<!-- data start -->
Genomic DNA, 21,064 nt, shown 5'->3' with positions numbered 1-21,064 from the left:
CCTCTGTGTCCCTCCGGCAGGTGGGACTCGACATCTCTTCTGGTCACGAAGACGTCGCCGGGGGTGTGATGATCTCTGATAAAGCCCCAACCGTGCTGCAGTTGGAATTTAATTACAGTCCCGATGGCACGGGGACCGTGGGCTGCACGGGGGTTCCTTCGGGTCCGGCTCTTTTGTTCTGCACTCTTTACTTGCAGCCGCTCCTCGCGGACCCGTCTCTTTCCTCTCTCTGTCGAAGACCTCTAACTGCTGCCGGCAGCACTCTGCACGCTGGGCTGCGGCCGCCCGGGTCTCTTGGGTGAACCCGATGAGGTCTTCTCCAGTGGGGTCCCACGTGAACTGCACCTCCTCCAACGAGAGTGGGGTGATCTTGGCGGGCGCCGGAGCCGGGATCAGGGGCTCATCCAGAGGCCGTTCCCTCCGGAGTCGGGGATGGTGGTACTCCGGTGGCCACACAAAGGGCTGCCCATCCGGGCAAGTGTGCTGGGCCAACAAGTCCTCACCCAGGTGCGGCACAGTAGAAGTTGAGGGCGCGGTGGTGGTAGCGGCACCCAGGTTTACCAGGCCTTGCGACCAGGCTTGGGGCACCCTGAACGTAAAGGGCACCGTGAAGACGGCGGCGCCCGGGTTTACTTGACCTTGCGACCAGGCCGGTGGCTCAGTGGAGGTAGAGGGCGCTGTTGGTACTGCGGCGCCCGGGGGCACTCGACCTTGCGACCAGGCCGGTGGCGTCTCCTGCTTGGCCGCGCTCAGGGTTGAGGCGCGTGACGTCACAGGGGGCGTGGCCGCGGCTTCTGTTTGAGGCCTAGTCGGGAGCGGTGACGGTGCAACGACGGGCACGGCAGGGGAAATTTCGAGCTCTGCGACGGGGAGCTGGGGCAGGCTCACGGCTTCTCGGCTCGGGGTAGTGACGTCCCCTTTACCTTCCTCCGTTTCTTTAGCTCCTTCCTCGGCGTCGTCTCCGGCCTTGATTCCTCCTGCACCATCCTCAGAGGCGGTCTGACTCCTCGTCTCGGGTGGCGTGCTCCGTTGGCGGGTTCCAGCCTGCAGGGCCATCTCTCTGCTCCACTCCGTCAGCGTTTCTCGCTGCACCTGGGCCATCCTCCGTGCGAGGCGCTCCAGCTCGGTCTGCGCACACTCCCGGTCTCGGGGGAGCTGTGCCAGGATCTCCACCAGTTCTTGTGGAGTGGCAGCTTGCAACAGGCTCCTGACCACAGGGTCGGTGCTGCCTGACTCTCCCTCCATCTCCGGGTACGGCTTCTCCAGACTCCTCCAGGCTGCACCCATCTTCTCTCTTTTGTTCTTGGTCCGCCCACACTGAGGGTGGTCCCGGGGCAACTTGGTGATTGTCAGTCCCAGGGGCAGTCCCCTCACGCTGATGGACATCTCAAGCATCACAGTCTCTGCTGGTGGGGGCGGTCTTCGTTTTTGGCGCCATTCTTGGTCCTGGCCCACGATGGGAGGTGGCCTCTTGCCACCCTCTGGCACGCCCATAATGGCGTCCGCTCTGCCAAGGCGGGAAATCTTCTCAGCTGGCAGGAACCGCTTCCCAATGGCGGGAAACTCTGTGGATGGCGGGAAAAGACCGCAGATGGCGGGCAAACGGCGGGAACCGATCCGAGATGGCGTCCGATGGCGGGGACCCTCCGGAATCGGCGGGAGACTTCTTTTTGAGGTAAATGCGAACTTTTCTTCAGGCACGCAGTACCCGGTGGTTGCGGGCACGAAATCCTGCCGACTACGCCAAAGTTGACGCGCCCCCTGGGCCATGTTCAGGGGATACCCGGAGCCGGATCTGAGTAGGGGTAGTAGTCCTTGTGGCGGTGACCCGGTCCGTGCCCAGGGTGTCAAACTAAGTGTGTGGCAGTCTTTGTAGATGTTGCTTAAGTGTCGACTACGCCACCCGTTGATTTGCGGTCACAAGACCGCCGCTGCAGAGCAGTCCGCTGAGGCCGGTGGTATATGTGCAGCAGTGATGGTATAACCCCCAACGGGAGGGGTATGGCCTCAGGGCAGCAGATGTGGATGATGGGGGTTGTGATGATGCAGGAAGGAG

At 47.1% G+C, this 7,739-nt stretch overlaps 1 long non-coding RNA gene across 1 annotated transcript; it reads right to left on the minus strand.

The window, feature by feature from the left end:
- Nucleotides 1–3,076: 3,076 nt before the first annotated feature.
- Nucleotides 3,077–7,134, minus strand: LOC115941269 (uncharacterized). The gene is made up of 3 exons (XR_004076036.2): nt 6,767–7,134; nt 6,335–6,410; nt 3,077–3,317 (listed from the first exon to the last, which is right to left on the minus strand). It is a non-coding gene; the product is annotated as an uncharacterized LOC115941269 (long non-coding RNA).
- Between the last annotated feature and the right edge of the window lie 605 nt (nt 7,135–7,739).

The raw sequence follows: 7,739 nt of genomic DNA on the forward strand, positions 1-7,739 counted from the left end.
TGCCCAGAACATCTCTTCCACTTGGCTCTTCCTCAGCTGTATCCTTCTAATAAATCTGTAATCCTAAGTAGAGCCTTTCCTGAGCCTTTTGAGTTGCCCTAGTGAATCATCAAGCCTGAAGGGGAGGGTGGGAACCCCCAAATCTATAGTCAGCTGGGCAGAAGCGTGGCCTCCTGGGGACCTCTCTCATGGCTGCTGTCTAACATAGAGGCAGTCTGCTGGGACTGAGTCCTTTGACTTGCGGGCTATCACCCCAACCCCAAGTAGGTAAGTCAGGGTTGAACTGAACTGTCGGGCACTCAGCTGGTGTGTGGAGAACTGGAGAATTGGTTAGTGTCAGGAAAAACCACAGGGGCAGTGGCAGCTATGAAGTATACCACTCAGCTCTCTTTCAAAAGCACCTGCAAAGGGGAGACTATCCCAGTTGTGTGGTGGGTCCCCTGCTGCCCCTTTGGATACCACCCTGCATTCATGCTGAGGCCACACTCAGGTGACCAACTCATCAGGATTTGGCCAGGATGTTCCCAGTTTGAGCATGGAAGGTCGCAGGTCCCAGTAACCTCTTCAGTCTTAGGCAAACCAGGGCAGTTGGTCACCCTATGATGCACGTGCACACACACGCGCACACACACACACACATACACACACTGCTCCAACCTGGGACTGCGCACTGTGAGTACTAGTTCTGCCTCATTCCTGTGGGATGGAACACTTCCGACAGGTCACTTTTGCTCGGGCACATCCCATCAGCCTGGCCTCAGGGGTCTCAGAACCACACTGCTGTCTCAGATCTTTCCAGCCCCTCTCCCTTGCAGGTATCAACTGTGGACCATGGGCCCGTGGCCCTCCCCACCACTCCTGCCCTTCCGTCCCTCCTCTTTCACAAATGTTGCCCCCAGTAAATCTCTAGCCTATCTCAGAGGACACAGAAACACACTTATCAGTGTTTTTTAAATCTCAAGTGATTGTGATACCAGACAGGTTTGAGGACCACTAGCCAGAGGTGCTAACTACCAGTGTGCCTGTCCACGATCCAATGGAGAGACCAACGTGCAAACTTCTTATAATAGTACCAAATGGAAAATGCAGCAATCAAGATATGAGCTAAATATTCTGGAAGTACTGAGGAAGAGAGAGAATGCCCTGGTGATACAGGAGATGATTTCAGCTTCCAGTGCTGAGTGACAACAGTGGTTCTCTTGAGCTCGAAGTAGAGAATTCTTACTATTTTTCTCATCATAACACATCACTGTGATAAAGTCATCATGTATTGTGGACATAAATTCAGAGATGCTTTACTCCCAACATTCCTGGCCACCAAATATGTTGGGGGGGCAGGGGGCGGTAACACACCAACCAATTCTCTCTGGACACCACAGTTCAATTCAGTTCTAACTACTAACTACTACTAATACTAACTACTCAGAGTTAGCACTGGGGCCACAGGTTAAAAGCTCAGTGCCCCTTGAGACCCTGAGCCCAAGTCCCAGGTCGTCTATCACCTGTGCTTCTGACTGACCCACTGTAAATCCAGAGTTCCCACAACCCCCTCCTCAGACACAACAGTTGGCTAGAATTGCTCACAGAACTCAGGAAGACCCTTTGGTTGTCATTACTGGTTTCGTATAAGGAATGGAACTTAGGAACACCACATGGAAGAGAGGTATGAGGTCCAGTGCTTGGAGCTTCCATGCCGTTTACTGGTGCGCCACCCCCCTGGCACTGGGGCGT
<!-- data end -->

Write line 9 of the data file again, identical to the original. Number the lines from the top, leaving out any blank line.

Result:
TGCCCAGAACATCTCTTCCACTTGGCTCTTCCTCAGCTGTATCCTTCTAATAAATCTGTAATCCTAAGTAGAGCCTTTCCTGAGCCTTTTGAGTTGCCCTAGTGAATCATCAAGCCTGAAGGGGAGGGTGGGAACCCCCAAATCTATAGTCAGCTGGGCAGAAGCGTGGCCTCCTGGGGACCTCTCTCATGGCTGCTGTCTAACATAGAGGCAGTCTGCTGGGACTGAGTCCTTTGACTTGCGGGCTATCACCCCAACCCCAAGTAGGTAAGTCAGGGTTGAACTGAACTGTCGGGCACTCAGCTGGTGTGTGGAGAACTGGAGAATTGGTTAGTGTCAGGAAAAACCACAGGGGCAGTGGCAGCTATGAAGTATACCACTCAGCTCTCTTTCAAAAGCACCTGCAAAGGGGAGACTATCCCAGTTGTGTGGTGGGTCCCCTGCTGCCCCTTTGGATACCACCCTGCATTCATGCTGAGGCCACACTCAGGTGACCAACTCATCAGGATTTGGCCAGGATGTTCCCAGTTTGAGCATGGAAGGTCGCAGGTCCCAGTAACCTCTTCAGTCTTAGGCAAACCAGGGCAGTTGGTCACCCTATGATGCACGTGCACACACACGCGCACACACACACACACATACACACACTGCTCCAACCTGGGACTGCGCACTGTGAGTACTAGTTCTGCCTCATTCCTGTGGGATGGAACACTTCCGACAGGTCACTTTTGCTCGGGCACATCCCATCAGCCTGGCCTCAGGGGTCTCAGAACCACACTGCTGTCTCAGATCTTTCCAGCCCCTCTCCCTTGCAGGTATCAACTGTGGACCATGGGCCCGTGGCCCTCCCCACCACTCCTGCCCTTCCGTCCCTCCTCTTTCACAAATGTTGCCCCCAGTAAATCTCTAGCCTATCTCAGAGGACACAGAAACACACTTATCAGTGTTTTTTAAATCTCAAGTGATTGTGATACCAGACAGGTTTGAGGACCACTAGCCAGAGGTGCTAACTACCAGTGTGCCTGTCCACGATCCAATGGAGAGACCAACGTGCAAACTTCTTATAATAGTACCAAATGGAAAATGCAGCAATCAAGATATGAGCTAAATATTCTGGAAGTACTGAGGAAGAGAGAGAATGCCCTGGTGATACAGGAGATGATTTCAGCTTCCAGTGCTGAGTGACAACAGTGGTTCTCTTGAGCTCGAAGTAGAGAATTCTTACTATTTTTCTCATCATAACACATCACTGTGATAAAGTCATCATGTATTGTGGACATAAATTCAGAGATGCTTTACTCCCAACATTCCTGGCCACCAAATATGTTGGGGGGGCAGGGGGCGGTAACACACCAACCAATTCTCTCTGGACACCACAGTTCAATTCAGTTCTAACTACTAACTACTACTAATACTAACTACTCAGAGTTAGCACTGGGGCCACAGGTTAAAAGCTCAGTGCCCCTTGAGACCCTGAGCCCAAGTCCCAGGTCGTCTATCACCTGTGCTTCTGACTGACCCACTGTAAATCCAGAGTTCCCACAACCCCCTCCTCAGACACAACAGTTGGCTAGAATTGCTCACAGAACTCAGGAAGACCCTTTGGTTGTCATTACTGGTTTCGTATAAGGAATGGAACTTAGGAACACCACATGGAAGAGAGGTATGAGGTCCAGTGCTTGGAGCTTCCATGCCGTTTACTGGTGCGCCACCCCCCTGGCACTGGGGCGT